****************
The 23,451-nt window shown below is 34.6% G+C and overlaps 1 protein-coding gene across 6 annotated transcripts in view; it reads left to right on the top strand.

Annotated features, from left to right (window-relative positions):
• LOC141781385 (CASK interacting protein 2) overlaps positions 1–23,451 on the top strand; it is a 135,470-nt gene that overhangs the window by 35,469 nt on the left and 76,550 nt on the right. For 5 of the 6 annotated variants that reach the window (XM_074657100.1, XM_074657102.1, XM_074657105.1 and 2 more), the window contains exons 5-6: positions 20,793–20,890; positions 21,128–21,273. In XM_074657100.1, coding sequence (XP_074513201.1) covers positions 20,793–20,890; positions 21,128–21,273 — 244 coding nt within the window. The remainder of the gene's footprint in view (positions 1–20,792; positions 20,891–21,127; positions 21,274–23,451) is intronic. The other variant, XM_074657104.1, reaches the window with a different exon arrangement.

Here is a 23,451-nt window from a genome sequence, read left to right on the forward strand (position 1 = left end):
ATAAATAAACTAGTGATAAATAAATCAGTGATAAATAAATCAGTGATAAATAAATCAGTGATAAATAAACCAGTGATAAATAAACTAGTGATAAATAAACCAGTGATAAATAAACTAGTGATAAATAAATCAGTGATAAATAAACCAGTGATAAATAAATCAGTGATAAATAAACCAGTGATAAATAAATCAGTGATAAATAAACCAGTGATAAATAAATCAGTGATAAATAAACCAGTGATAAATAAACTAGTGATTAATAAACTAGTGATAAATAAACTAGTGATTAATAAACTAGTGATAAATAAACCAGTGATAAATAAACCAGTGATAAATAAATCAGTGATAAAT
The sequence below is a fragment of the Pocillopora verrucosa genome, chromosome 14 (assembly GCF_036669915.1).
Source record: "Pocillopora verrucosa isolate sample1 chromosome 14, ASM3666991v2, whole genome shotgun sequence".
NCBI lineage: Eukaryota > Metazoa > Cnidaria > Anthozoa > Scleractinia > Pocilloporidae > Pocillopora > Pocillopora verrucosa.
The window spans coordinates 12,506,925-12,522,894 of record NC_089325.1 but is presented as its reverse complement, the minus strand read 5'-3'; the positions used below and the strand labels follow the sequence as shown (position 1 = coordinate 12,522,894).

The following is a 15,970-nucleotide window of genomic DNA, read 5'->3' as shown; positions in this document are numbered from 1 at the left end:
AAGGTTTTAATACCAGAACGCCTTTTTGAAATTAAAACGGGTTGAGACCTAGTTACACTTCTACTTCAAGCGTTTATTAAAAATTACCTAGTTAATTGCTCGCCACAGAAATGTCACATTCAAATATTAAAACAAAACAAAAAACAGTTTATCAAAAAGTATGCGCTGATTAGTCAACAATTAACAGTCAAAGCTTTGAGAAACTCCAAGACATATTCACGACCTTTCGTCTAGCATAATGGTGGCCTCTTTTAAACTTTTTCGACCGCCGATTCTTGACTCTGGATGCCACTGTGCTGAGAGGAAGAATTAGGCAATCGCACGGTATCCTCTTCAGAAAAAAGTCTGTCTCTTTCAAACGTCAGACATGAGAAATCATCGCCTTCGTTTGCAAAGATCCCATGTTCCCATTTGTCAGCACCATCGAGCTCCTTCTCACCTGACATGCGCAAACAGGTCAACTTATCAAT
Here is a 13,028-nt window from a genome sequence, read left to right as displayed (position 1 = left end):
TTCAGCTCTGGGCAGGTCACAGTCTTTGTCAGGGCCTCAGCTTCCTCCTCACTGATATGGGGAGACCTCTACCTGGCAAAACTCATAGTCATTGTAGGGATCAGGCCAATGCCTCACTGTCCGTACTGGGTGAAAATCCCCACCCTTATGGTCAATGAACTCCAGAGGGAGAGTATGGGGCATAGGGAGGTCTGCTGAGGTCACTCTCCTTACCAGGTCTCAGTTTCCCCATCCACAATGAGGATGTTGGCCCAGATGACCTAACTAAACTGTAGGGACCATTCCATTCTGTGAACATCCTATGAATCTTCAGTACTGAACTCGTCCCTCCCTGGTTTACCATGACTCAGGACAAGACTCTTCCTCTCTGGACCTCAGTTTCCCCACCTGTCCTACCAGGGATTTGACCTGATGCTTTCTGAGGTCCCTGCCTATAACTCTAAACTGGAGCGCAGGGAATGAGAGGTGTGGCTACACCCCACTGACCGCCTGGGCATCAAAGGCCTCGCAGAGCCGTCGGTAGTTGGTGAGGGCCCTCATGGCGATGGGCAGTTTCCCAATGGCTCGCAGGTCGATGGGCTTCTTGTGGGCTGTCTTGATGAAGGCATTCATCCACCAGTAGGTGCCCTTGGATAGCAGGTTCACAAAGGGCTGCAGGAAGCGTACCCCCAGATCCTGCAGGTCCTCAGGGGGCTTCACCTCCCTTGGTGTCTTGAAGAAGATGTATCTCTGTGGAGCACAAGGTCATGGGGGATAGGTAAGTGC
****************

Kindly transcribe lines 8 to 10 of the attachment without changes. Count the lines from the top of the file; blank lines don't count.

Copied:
NCBI lineage: Eukaryota > Metazoa > Cnidaria > Anthozoa > Scleractinia > Pocilloporidae > Pocillopora > Pocillopora verrucosa.
The window spans coordinates 12,506,925-12,522,894 of record NC_089325.1 but is presented as its reverse complement, the minus strand read 5'-3'; the positions used below and the strand labels follow the sequence as shown (position 1 = coordinate 12,522,894).

The following is a 15,970-nucleotide window of genomic DNA, read 5'->3' as shown; positions in this document are numbered from 1 at the left end: